Charles Hamilton Mitchell | The Canadian Encyclopedia


Charles Hamilton Mitchell

Charles Hamilton Mitchell, CB, CMG, DSO, civil engineer and military intelligence officer (born 18 February 1872 in Petrolia, ON; died 26 August 1941 in Toronto, ON). Charles Hamilton Mitchell was an engineer and intelligence officer in the Canadian Expeditionary Force in the First World War and attained the rank of brigadier general. He served in England, France and Italy during the war and became the most decorated intelligence officer in Canadian military intelligence history. After the war, he became dean of engineering at the University of Toronto, serving in that role until 1941.

Charles Hamilton Mitchell

Early Life and Education

Charles Hamilton Mitchell was born to George Mitchell and Agnes Beckett in February 1872 in Petrolia, Ontario. His father, George Mitchell, was a minister and a graduate of the University of Toronto. Mitchell attended the School of Practical Science at the University of Toronto and studied civil engineering. He graduated in 1894 and qualified as a civil engineer in 1898.

After university, Hamilton specialized in hydro-electric power projects. He first worked as the assistant city engineer in Niagara Falls and later was promoted to the post of city engineer. In 1906, he left Niagara and set up a consulting firm in Toronto with his brother Percival, focusing on hydroelectric power plant construction. His firm designed and built several power plants throughout Canada. In 1901, Mitchell married Myra Ethlyn Stanton.

Military Service

Charles Mitchell initially joined the militia in 1899 and served in the 44th Lincoln and Welland Regiment as well as the Corps of Guides, formed in 1903 and the precursor of the Canadian Intelligence Corps created in 1942. Upon the outbreak of the First World War, Mitchell joined the Canadian Expeditionary Force (CEF) and was appointed General Staff Officer 3rd Grade — a captain’s position — on staff of Headquarters, 1st Canadian Division. When the Canadian Corps was formed in August 1915, Mitchell was sent to its headquarters as General Staff Officer 2nd Grade (Intelligence) — a major’s assignment — and the senior Intelligence appointment in the CEF. He therefore played an important role in establishing a Corps intelligence organization. He had no Canadian precedent to guide him, although he could call on his experience in 1st Division and on the considerable help he received from his British counterparts.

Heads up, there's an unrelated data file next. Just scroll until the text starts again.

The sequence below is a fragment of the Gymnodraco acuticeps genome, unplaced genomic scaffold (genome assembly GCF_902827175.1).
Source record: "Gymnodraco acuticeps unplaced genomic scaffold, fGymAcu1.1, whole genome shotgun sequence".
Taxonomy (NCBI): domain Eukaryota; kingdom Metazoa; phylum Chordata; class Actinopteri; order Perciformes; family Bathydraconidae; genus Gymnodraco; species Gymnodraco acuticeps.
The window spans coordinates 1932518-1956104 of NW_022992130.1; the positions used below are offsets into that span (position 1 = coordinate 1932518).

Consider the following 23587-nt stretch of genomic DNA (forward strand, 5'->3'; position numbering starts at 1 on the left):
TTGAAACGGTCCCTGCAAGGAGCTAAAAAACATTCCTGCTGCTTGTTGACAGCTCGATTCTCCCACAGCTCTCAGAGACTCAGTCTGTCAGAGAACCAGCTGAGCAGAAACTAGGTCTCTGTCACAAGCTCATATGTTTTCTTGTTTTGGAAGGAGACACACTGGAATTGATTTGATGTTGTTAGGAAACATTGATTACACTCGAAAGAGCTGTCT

In September 1916, Mitchell became the head of the Intelligence Branch of Second British Army as a colonel; in October 1918, he was promoted to brigadier general and served as a senior intelligence officer in the War Office in London. By the end of the war, he had been decorated by the British, French, Belgian and Italian governments. He was appointed to the Order of the Bath on 3 June 1918, while serving on the headquarters of the General Staff of the British Army in Italy with the CEF. He remains the most decorated intelligence officer in Canadian military history.

Charles Hamilton Mitchell

Dean of Engineering

After the war, Charles Mitchell was appointed dean of the Faculty of Applied Science at the University of Toronto. Mitchell’s military service and reputation were a benefit in his new role, as a large proportion of the student population were veterans. Mitchell oversaw the faculty during the interwar period, during which the student body grew significantly. New academic programs were added, including engineering physics, and mining geology.

Mitchell had other roles outside the university. In 1924, he worked with Americans on the Joint Board of Engineers to conduct preliminary studies on the St. Lawrence waterway. He also served on the boards of the Toronto Civic Guild, the Toronto Symphony Orchestra, the local board of trade and the Toronto Centennial Committee, which celebrated 100 years of the city of Toronto in 1934. Mitchell retired from his role at the university in 1941, shortly before his death on 26 August 1941.

Military Honours and Awards

  • Mentioned in Dispatches (1916, 1916, 1917, 1917, 1918, 1918, 1919, 1919)
  • Distinguished Service Order (1916)
  • Officer of the Legion of Honour (France) (1916)
  • Companion of the Order of St Michael and St George (1917)
  • Officer of the Order of Leopold (Belgium) (1917)
  • Croix de Guerre (Belgium) (1918)
  • Officer of the Order of the Crown (Italy) (1918)
  • Companion of the Order of Bath (1918)
  • War Merit Cross (Italy) (1919)